How some insurers accuse some customers of dishonesty and avoid paying claims (and what you can do about it)

How some insurers accuse some customers of dishonesty and avoid paying claims (and what you can do about it)

Andrew HookerBy Andrew Hooker*

Most people know that it is dishonest to make a false claim against their insurance policy and have very little sympathy for people who try to rip off their insurance company. 

But you might be surprised how often insurance companies call their customers liars, fraudsters or criminals, and the flimsy basis on which they sometimes do so.

And the consequences of such an allegation can be dire. 

Apart from the obvious failure to pay the claim, and the stigma attached to being called a criminal, the people find that, even though they are fighting the decision, no one else will insure them and their bank forecloses on their mortgage.  (But more on that at a later date.)

Apart from the obvious arson and exaggerated claims, your insurance company can decline your entire claim if you make a false statement in support of your otherwise totally genuine claim. 

Of course, as you would expect, insurance companies are well aware of this, and have been busted on occasions for attempting to “harvest” false statements so that they can decline a claim. 

It is not uncommon when acting for people whose claims have been declined to read investigation reports or interview transcripts in which a cunning investigator has clearly trapped the unwitting customer into making contradictory statements, only to subsequently allege deliberate misstatements resulting in the entire claim being declined.

Into this quagmire of traps for the unaware, what are the rules of engagement? 

The following principles may help:

(1) An insurance company can decline a claim or even a number of claims arising from the same event if they can prove that you made one deliberately false statement in support of any of the claims;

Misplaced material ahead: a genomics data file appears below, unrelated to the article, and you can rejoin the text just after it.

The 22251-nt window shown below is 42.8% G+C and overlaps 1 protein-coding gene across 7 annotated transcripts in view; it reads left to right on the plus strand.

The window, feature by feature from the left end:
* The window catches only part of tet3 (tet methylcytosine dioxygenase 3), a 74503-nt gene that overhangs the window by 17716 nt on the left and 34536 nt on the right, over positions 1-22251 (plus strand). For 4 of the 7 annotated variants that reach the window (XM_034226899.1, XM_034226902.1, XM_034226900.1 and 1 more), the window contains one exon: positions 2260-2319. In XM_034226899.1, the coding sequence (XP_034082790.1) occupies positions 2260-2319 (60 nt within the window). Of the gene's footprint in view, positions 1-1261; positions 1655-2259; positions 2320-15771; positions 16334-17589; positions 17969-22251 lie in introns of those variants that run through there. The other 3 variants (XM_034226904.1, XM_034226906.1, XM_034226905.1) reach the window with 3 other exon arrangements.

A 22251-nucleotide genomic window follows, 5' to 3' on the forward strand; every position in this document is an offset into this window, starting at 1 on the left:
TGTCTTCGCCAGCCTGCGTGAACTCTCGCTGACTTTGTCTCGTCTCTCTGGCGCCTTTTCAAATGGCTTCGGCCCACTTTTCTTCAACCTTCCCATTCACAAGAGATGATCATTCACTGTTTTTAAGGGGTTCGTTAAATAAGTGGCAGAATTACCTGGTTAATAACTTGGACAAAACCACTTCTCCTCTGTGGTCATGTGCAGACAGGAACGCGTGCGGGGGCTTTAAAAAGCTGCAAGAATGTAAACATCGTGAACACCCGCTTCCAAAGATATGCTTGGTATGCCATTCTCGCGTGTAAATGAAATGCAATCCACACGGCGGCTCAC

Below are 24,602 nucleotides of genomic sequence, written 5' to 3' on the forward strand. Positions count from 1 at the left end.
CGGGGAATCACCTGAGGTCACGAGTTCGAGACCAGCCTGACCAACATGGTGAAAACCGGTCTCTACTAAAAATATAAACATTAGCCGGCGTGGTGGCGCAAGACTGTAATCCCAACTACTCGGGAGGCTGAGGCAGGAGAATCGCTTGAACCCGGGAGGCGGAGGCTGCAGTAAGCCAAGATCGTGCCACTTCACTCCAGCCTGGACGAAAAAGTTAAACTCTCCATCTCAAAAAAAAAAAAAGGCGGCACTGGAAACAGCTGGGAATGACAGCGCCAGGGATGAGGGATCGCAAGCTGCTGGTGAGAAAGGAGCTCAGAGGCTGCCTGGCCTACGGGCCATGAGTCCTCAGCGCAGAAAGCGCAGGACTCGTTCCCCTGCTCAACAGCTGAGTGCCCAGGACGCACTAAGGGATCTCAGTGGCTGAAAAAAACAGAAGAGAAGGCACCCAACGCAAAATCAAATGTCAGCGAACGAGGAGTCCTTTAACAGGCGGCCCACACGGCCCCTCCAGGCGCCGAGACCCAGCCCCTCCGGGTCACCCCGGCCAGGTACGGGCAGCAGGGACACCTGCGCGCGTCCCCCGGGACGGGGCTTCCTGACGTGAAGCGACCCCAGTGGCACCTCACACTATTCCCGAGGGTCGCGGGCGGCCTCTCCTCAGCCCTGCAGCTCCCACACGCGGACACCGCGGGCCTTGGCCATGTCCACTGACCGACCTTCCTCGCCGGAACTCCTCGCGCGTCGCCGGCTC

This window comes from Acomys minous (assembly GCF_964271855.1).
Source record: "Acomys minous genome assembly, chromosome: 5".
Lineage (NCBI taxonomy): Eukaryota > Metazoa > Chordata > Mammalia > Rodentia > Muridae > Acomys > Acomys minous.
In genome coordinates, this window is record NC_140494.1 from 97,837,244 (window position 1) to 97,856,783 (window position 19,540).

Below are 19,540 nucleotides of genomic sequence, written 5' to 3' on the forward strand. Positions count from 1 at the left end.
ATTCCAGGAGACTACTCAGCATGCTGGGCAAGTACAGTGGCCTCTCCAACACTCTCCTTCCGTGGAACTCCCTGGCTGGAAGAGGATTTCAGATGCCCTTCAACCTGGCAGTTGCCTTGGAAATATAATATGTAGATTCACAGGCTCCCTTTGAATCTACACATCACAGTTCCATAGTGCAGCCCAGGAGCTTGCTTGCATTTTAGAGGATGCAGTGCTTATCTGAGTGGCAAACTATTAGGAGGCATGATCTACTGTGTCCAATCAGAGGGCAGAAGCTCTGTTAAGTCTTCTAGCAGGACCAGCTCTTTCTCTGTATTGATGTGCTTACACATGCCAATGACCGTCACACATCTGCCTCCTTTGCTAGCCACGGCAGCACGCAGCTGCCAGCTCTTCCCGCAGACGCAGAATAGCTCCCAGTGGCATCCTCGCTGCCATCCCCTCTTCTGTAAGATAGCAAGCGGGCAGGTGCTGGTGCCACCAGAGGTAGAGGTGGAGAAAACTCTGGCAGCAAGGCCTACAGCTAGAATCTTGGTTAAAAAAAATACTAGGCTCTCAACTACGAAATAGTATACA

(2)  Even if you make a false statement in support of a genuine claim (such as not telling the full truth about the circumstances leading up to the loss) the entire claim can be declined even if the insurance company would have to pay if you had told the truth;

(3) Deliberately claiming for items that were not lost, deliberately lying in support of the claim or deliberately damaging property (like arson) is effectively a criminal act and could result in prosecution and conviction. 

How far, then, can the insurance companies rely on this special concept of “fraud”?  It pays to be aware of the following:

(1) To decline a claim in reliance on a false statement or fraud requires evidence of deliberate fraud or lies.  Mistake, inadvertence or confusion is not enough;

(2) When considering such allegations, a Judge will usually err in on the side of mistake or error, unless there is very strong evidence of deliberate fraud or arson;

(3) In fact, the standard of proof required for an allegation of fraud is almost as high as the criminal standard of beyond reasonable doubt.  This means that the amount of proof required to be produced by an insurance company before making an allegation of fraud is extremely high.  It is often described as “clear and convincing” evidence;

(4) If an insurance company wrongly accuses you of fraud, the insurance company can be liable for significant damages and maybe ordered to pay your actual legal costs in proving your innocence.

In a recent High Court judgment, AMI Insurance was unsuccessful in proving deliberate arson against a customer who AMI alleged had deliberately burnt his house down.